Asks it to file affidavit in six weeks on whether it has framed policy to ban it in schools
The Delhi High Court, on February 9, asked the Centre to file an affidavit within six weeks on whether the government has framed a policy to ban junk food and carbonated beverages in schools.
The court was acting on a Public Interest Litigation (PIL), filed by Uday Foundation, a non-profit in Delhi, which alleges that junk food causes damage to health and mental growth of children. The foundation works on children's health, and has sought a ban on sale of junk food in schools and within 500 metre radius of educational institutions.
“We hope and trust that the Union of India shall take the matter seriously as unacceptable food affects and destroys the biological system which is a glorious gift of nature,” observed the division bench comprising Chief Justice Dipak Misra and Justice Sanjeev Khanna.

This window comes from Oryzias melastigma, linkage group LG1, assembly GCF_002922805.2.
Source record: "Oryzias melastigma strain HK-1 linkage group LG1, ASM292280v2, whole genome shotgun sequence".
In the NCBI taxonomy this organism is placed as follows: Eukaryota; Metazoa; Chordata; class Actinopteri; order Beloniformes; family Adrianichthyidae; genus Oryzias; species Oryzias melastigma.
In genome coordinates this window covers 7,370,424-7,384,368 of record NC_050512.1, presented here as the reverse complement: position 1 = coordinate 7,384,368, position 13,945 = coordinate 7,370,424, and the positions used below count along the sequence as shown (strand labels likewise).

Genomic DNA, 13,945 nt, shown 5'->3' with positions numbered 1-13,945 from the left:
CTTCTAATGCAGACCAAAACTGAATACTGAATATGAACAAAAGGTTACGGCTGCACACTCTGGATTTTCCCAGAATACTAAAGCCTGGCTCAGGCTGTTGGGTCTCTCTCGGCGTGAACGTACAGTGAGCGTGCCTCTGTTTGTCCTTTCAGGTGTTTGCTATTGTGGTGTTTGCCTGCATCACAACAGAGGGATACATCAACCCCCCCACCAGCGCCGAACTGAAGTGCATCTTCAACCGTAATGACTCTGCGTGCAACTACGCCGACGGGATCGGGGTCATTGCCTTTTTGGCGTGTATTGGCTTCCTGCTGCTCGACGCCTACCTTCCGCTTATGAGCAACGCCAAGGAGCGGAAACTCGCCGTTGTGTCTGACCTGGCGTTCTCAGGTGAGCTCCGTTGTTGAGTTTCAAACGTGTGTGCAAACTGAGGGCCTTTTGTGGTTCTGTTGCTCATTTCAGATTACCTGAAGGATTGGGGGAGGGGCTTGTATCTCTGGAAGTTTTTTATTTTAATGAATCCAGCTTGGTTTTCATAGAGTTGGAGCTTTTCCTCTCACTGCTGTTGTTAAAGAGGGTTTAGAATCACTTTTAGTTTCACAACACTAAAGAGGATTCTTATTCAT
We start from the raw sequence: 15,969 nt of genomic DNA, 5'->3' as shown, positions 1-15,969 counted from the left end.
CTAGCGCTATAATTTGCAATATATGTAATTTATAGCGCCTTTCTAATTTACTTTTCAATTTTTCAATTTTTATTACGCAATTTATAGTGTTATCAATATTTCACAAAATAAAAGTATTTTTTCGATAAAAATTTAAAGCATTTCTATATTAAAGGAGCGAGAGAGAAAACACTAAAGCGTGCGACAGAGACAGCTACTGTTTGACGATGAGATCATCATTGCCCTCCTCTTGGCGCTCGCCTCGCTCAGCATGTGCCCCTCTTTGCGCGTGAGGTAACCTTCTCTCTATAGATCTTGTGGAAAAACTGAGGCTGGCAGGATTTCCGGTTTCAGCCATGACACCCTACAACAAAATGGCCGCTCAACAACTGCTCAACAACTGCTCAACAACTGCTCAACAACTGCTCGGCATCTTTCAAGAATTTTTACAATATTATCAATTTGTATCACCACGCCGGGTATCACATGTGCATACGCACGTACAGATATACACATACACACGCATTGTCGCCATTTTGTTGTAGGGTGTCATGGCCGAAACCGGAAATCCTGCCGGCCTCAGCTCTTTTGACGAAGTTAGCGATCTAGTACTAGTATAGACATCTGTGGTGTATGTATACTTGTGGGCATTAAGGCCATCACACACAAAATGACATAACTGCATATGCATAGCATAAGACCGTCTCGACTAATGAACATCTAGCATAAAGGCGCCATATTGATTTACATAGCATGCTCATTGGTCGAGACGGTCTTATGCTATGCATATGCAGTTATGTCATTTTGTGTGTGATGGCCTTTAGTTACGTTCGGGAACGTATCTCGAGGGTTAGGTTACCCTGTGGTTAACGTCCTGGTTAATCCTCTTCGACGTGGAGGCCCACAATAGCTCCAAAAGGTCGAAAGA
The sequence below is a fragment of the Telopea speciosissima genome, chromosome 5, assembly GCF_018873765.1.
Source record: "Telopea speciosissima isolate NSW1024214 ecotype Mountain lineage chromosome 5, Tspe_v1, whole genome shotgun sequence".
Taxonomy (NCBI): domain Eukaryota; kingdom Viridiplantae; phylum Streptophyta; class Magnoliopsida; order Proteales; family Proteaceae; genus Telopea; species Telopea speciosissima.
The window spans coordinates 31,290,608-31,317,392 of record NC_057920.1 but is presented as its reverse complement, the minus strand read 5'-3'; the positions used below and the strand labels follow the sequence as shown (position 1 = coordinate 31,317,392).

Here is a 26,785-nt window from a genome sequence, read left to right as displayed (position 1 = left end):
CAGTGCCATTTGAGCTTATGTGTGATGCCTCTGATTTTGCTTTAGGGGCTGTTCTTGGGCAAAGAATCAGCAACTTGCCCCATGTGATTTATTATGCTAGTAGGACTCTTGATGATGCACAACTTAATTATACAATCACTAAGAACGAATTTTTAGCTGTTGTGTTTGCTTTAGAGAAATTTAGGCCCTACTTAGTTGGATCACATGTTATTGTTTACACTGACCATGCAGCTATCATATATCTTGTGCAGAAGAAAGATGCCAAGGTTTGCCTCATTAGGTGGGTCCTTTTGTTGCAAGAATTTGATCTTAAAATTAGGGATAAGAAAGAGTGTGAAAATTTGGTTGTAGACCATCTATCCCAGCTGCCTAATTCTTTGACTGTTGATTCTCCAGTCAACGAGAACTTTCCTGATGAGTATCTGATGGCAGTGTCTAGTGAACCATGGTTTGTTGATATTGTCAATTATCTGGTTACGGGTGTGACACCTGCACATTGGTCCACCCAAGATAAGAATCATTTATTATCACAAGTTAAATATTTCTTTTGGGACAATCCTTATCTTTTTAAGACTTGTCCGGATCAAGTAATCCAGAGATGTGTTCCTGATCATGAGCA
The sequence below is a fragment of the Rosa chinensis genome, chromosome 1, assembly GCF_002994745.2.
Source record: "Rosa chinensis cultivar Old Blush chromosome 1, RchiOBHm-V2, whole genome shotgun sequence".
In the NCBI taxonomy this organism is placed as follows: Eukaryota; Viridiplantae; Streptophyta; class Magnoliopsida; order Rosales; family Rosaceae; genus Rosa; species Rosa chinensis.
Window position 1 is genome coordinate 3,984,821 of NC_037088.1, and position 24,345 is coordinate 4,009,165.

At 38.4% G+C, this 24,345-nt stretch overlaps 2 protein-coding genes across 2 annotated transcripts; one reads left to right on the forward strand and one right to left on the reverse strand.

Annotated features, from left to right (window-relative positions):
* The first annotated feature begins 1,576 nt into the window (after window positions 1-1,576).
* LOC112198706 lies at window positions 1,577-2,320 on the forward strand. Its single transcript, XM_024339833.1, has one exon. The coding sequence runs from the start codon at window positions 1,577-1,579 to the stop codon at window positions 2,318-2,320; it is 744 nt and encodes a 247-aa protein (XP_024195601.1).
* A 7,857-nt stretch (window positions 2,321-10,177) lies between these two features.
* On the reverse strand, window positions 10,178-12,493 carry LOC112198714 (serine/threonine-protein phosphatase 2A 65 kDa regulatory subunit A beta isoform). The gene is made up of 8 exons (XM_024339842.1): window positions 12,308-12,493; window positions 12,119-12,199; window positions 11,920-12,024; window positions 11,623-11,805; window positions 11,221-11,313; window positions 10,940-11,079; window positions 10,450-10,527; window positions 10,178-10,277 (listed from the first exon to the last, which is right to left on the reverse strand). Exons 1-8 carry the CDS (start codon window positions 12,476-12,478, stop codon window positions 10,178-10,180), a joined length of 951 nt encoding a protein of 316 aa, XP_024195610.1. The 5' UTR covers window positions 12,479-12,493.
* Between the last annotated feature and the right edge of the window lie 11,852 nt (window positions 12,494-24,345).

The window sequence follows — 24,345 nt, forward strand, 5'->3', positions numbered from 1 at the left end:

Rakesh Prabhakar, counsel for Uday Foundation, said the menace of junk food has to be dealt within schools and at present there is no policy to deal with it. “The ban in schools is especially important for young children who do not understand the impact junk food and carbonated beverages can have on their health,” he said. Prabhakar added the foundation could help in formulating a school canteen policy to promote nutritious food among school children.
The court also issued notices to Delhi government and the National Commission for Protection of Child Rights asking them to file their responses. The bench advised the Centre's counsel to consider framing the policy keeping in view the global perspectives. The next hearing is scheduled for April 20.
Global bans on junk food